One of the ways mainstream media talks about things is in binaries. People are either book readers or they read nothing at all, for example. Women are either sluts or they aren’t having any sex at all.
People are either caregivers or they have disabilities and thus are cared for.
Or so I keep hearing.
So, when we talk about needs relating to children with disabilities, somehow the idea that there may be parents with disabilities who are primary caretakers for these children is missed. When we talk about caring for elderly or disabled parents or extended family members, we don’t talk about how to do that if you are also disabled. Because people with disabilities are cared for, right? You can’t be both cared for and caring for someone, right? Right?
Right now, I’m getting a lot of literature sent my way about “caring for” a spouse with Cancer. That literature will often include the information given by Family Caregiver Network Society: “We understand the common feelings of isolation, helplessness, exhaustion, stress, anger and guilt faced by family caregivers.”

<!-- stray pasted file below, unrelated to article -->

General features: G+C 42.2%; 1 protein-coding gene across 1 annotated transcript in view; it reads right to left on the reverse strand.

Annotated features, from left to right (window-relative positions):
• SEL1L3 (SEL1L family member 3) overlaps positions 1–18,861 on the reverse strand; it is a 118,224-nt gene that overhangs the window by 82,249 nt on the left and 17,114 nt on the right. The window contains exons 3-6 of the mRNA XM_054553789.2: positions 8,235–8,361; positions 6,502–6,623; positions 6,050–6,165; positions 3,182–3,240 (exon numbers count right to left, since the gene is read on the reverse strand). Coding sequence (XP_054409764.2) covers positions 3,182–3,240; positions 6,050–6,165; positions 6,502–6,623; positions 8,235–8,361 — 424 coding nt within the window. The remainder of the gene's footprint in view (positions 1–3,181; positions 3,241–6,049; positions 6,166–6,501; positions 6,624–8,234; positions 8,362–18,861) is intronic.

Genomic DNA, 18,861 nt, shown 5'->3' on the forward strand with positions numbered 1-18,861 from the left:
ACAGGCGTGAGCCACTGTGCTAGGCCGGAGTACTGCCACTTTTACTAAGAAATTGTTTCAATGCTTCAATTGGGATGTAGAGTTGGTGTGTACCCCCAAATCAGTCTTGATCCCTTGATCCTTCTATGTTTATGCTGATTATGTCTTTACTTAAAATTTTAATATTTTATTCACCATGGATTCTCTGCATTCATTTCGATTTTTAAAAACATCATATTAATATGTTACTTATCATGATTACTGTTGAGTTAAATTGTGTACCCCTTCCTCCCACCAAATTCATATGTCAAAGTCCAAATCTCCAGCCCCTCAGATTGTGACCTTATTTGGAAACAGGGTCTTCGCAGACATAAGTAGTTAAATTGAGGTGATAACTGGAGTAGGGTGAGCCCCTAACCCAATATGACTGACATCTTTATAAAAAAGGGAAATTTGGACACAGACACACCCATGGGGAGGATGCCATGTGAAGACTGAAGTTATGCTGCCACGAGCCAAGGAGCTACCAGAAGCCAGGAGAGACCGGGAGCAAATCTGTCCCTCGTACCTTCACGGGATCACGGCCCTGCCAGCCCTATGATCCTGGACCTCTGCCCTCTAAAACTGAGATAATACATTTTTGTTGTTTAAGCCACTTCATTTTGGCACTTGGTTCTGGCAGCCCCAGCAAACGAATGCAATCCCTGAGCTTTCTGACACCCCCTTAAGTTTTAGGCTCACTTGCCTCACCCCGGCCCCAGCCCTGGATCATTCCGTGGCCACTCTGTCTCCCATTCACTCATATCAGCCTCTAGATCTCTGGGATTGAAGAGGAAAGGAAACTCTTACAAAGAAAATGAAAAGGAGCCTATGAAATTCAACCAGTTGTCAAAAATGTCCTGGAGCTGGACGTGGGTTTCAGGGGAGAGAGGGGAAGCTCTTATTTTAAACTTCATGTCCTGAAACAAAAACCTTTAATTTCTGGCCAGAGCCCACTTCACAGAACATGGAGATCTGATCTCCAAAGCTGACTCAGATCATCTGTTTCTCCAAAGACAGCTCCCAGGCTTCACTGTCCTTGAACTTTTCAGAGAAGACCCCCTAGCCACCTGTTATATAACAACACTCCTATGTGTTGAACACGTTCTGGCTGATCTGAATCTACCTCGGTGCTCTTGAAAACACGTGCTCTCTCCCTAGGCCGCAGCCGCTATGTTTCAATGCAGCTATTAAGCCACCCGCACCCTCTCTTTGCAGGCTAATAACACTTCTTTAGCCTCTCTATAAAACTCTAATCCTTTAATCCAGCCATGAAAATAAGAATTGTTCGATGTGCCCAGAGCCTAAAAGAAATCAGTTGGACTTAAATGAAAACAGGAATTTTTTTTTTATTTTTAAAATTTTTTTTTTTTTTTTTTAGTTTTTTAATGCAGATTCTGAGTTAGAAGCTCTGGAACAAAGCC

All of that is often true for caregivers. But for some of us, that stuff is unrelated to being a caregiver because it comes from our status as people with disabilities in the first place.
I think this feeds into the ideas of disabled people as passive receptors of whatever, who never act on their own, who can’t act on their own, and whose only stories are those of being a burden. These perceptions feed into how and what support is given to families affected by disabilities that have long-term caring needs, what accommodations are made for meetings with caregivers (I was invited to a meeting in a space that isn’t wheelchair accessible, for example), and basically how society views everything to do with being disabled. Suddenly, your whole life is perceived as a burden to others, with nothing to live for and nothing to look forward to.
I know there are readers of this blog who are disabled and care for others, either in their homes or workplaces. I want to talk about how we are both disabled and carers. 1
- ETA: It is not my intention to imply that if you are not both/and in this case, you are somehow a burden or not worth talking about, or ruining it somehow for everyone else. I am just focusing this particular discussion on that bit of intersectionality. ↩